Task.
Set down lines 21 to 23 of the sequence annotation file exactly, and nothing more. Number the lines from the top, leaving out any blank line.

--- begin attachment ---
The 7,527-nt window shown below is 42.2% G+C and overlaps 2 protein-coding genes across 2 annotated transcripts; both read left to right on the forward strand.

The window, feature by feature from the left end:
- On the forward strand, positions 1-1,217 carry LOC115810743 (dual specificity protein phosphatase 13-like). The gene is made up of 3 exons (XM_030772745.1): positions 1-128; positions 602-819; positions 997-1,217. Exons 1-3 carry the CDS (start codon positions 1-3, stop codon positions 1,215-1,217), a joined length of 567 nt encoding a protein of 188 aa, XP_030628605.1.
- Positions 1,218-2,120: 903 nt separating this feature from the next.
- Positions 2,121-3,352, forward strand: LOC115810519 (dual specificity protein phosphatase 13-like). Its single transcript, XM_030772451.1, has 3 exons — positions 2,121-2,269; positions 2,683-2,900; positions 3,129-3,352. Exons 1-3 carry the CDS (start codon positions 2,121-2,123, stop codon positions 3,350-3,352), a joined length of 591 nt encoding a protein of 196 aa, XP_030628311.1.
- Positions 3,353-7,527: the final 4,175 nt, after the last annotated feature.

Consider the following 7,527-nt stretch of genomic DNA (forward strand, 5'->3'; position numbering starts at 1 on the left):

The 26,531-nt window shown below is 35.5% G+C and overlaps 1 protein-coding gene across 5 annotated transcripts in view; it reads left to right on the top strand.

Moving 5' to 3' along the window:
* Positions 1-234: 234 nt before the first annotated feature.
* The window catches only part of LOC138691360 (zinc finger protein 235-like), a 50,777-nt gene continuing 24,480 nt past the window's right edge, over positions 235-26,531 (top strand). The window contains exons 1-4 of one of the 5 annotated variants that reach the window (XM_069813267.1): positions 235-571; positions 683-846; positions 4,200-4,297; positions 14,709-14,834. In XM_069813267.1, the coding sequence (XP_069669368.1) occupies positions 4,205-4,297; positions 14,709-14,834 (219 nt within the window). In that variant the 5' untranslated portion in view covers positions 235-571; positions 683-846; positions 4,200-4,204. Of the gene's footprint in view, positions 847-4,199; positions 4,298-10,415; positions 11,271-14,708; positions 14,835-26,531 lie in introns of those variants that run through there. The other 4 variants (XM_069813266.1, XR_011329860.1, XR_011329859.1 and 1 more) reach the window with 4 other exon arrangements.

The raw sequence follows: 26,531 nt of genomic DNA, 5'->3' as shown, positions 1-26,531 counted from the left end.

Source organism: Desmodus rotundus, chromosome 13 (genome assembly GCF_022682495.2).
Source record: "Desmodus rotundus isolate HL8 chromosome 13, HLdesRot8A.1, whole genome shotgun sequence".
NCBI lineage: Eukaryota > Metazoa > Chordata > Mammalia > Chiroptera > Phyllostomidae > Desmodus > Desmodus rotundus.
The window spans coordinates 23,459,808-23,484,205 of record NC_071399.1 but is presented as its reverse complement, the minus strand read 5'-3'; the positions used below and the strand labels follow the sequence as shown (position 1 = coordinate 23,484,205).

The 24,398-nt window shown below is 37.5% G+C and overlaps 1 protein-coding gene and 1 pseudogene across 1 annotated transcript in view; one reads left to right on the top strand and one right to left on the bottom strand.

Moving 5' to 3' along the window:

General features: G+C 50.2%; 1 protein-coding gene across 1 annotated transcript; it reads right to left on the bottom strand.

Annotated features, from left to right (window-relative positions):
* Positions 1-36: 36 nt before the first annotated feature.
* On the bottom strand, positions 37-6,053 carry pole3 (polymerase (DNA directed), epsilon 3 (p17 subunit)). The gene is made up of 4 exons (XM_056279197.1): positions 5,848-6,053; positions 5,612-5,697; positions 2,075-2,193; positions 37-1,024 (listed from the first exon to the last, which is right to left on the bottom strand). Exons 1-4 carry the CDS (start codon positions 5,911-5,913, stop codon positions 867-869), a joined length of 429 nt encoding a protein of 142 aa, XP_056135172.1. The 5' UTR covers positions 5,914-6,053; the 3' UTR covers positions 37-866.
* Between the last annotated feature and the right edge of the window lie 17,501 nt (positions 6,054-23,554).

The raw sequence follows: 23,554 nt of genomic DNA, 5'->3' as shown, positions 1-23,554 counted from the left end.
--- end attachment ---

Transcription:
* Positions 1-36: 36 nt before the first annotated feature.
* On the bottom strand, positions 37-6,053 carry pole3 (polymerase (DNA directed), epsilon 3 (p17 subunit)). The gene is made up of 4 exons (XM_056279197.1): positions 5,848-6,053; positions 5,612-5,697; positions 2,075-2,193; positions 37-1,024 (listed from the first exon to the last, which is right to left on the bottom strand). Exons 1-4 carry the CDS (start codon positions 5,911-5,913, stop codon positions 867-869), a joined length of 429 nt encoding a protein of 142 aa, XP_056135172.1. The 5' UTR covers positions 5,914-6,053; the 3' UTR covers positions 37-866.
* Between the last annotated feature and the right edge of the window lie 17,501 nt (positions 6,054-23,554).